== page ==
When Morioka starts to go on about Lily, how much she reminds her of him, and how they should play FdM together as a trio sometime, Sakurai must tell her the truth, and he does: he’s Lily. Morioka’s reaction seems to be of surprise if not shock, but unfortunately we leave things right there.

How will Morioka feel about Sakurai having kept the truth from her for so long? Will she be mad at him, or, more likely, blame herself for not having figured it out, even though she was aware of the similarities? I don’t know, but I’m excited to find out, and glad the show and its couple got to move forward as much as they did here, with just two episodes remaining.

Net-juu no Susume – 07

NJS episode 7 is a bit of a let-down, and almost feels like a waste of time, were it not for the development at the very end. Otherwise, we’re in a familiar holding pattern, in which Sakurai tries in vain to give up on Morioka while still interacting with her in Fruits de Mer.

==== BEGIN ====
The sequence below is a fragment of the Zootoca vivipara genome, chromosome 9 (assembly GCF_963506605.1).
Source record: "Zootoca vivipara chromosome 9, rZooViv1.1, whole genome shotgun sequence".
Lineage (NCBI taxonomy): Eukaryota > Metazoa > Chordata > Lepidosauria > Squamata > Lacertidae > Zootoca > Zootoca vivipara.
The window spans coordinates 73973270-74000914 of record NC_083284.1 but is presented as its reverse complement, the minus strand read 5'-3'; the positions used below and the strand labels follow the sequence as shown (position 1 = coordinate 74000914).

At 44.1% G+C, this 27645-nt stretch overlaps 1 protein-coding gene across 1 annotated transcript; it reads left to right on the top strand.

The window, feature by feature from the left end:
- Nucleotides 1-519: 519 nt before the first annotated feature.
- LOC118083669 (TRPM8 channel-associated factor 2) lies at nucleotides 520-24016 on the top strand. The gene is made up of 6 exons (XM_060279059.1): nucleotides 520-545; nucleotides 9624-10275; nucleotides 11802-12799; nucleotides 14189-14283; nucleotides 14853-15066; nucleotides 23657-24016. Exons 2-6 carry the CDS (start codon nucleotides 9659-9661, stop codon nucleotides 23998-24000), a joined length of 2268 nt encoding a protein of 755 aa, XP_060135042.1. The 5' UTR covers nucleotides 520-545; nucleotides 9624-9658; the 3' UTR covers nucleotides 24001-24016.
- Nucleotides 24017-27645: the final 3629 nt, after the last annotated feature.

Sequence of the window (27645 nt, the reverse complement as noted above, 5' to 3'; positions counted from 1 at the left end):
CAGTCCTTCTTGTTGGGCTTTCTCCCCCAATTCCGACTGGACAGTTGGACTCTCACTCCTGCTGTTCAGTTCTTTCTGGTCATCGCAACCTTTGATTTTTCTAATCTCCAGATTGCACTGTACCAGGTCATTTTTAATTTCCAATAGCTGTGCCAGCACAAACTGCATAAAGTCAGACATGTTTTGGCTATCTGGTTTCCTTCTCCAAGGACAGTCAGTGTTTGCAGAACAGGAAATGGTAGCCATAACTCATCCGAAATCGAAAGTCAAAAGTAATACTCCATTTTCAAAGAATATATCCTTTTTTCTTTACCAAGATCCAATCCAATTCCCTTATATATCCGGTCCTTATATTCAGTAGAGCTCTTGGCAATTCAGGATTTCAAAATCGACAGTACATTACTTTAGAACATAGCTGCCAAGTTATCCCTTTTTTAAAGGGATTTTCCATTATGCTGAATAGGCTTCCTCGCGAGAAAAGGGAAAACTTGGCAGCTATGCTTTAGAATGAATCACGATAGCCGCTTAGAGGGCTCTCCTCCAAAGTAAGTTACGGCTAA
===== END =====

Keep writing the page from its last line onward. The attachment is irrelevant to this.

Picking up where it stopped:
It’s a really untenable position, especially when “Hayashi” gets to talking with “Lily” about her two dates and has a lot more to say about the first one with him than the second one with Koiwai. When Hayashi notes that the first “woman” reminded her of Lily, it really starts to test Sakurai’s resolve.

That resolve is ultimately eroded even further when Koiwai starts playing Fruits de Mer and Morioka creates a new, female avatar, “Molly” who is visually the grown-up version of “Yuki”, whom Sakurai was good friends with in a past MMO.

Koiwai was more irritating than usual this week, for while I can’t fault the guy for wanting to get closer to Morimori, there’s something to be said for letting a NEET have her safe places to escape to, and his sudden imposing of himself into the world of FdM resembled a bull in a china shop (except when he stepped away to email Sakurai; then the bull stood perfectly still).

But if the show is trying to sell us the story of Sakurai and Morioka, there’s something distasteful about every scene with Morioka and Koiwai; it triggers an impatience, especially when combined with Morioka’s continued ignorance of Lily’s true identity and her believe a guy like Sakurai would never be interested in her.